"The growing of coca leaf, which is used to manufacture cocaine, has been linked to Amazon deforestation. Chemicals and pesticides are used to protect the crops – there is no organically or sustainably-farmed cocaine,'' Commander Schofield said.

"We want to Australians to think about their health but also want them to have a conscience when it comes to illicit drug use.

"We want them to think, `Is my illicit drug use, no matter how regular, contributing to terrible environmental consequences'?"

Commander Schofield said human trafficking in Europe and South America could be linked with other forms of organised crime, such as drug trafficking.

"It's a shocking notion to comprehend, but taking illicit drugs in Australia is potentially bankrolling syndicates that are also responsible for sexual servitude and human trafficking.

 "We want drug users to ask themselves, 'Is my partying putting other women and children across the globe through horrendous circumstances?"

Last year, the AFP seized more than 630kg of heroin, compared to 71 kg in 2019 – almost an 800 per cent increase. In 2020, 5.2 tonnes of methamphetamine was seized by the AFP.

More than 9 tonnes of MDMA has been seized by the AFP between 2014 and 2020.

Commander Schofield said methamphetamine and heroin had devastating consequences on the Australian community, including on the children whose parents were addicted to the illicit drugs.

Heroin is an addictive drug that can cause overdoses and death. On average one person dies for every 2kg of heroin consumed in Australia.

Ice can cause strokes and permanent damage to the heart and brain.

She said while the AFP and its partners would be relentless in its pursuit of transnational serious criminals and other drug syndicates, Australians themselves could help keep loved ones safe.

Acting ACT Policing Chief Police Officer Assistant Commissioner Peter Crozier said police in the ACT knew too well how one person taking drugs had an impact on many people.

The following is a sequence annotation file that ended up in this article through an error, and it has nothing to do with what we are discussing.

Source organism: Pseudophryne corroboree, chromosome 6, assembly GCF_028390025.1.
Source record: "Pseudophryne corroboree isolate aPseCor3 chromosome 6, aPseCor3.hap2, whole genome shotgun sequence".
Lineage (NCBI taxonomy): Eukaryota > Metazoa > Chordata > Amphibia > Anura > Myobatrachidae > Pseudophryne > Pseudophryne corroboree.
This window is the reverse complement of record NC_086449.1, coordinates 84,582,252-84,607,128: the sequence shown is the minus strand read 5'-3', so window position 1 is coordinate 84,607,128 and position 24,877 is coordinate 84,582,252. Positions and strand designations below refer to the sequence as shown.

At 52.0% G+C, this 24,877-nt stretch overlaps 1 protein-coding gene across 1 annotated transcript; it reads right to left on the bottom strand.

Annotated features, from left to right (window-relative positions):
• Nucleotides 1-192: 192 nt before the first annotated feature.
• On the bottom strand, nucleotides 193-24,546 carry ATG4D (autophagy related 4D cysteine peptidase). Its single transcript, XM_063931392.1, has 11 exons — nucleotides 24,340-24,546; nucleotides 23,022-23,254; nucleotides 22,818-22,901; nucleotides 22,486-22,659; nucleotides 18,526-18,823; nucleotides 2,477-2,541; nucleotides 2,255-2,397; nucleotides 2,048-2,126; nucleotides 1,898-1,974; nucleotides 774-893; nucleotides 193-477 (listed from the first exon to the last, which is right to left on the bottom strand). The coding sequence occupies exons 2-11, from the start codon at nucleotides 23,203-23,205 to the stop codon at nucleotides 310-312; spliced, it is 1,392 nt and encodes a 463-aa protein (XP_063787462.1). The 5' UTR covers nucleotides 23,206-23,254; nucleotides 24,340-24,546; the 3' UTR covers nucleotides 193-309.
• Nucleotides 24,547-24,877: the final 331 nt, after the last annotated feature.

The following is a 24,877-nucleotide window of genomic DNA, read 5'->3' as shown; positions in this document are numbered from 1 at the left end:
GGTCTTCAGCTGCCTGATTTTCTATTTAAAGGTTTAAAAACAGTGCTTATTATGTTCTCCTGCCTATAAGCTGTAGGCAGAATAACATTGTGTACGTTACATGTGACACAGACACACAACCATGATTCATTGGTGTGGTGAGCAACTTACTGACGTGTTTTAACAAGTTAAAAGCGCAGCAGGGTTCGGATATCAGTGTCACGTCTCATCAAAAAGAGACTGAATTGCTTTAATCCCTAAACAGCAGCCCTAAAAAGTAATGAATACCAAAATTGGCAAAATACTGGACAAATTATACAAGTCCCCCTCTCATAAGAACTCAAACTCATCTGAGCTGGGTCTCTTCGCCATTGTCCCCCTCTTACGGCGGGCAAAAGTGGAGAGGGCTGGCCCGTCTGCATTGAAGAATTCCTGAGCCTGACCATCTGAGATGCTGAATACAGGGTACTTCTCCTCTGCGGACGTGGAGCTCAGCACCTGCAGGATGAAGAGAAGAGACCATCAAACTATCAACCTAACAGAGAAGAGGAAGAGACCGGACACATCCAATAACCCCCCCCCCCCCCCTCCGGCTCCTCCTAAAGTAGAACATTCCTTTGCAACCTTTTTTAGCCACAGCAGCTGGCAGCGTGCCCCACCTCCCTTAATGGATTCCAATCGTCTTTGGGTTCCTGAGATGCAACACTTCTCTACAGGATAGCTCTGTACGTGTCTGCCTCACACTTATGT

"In the past three years, there have been 21 fatal collisions on Canberra's roads. Seven of them involved at least one drug driver,'' Assistant Commissioner Crozier said.

"Have a Conscience. Think of other road users, their families and your family. Don't use drugs then drive."

Northern Territory Police Drug and Organised Crime Division Detective Superintendent Lee Morgan said the distribution and use of illicit drugs in the Northern Territory continued to be a major contributor to anti-social behaviour, domestic violence, property crime and violence related offences, as well as being a significant risk to road safety.

"The NT Police support the AFP's campaign to highlight the seriousness of illicit drug use and we will continue to work in a collaborative manner with the AFP in the fight against drug importation, distribution and use,'' Detective Superintendent Morgan said.

Tasmania Police Assistant Commissioner (Operations) Jonathan Higgins said Tasmania was not immune from these damaging drugs.

"Serious Organised Crime operates in Tasmania and police have made significant seizures of ice and cocaine in recent times.

"We see in real terms the damage that these drugs do to people and families, and the misery they cause".

Note to media:

Media are encouraged to include help-seeking information in stories about illicit drugs to minimise any negative impact on people in the community. The following services provide people with access to support and information.

Media enquiries

AFP Media: (02) 5126 9297

National Security Hotline

Read the AFP Annual Report 2020-21

The Australian Centre to Counter Child Exploitation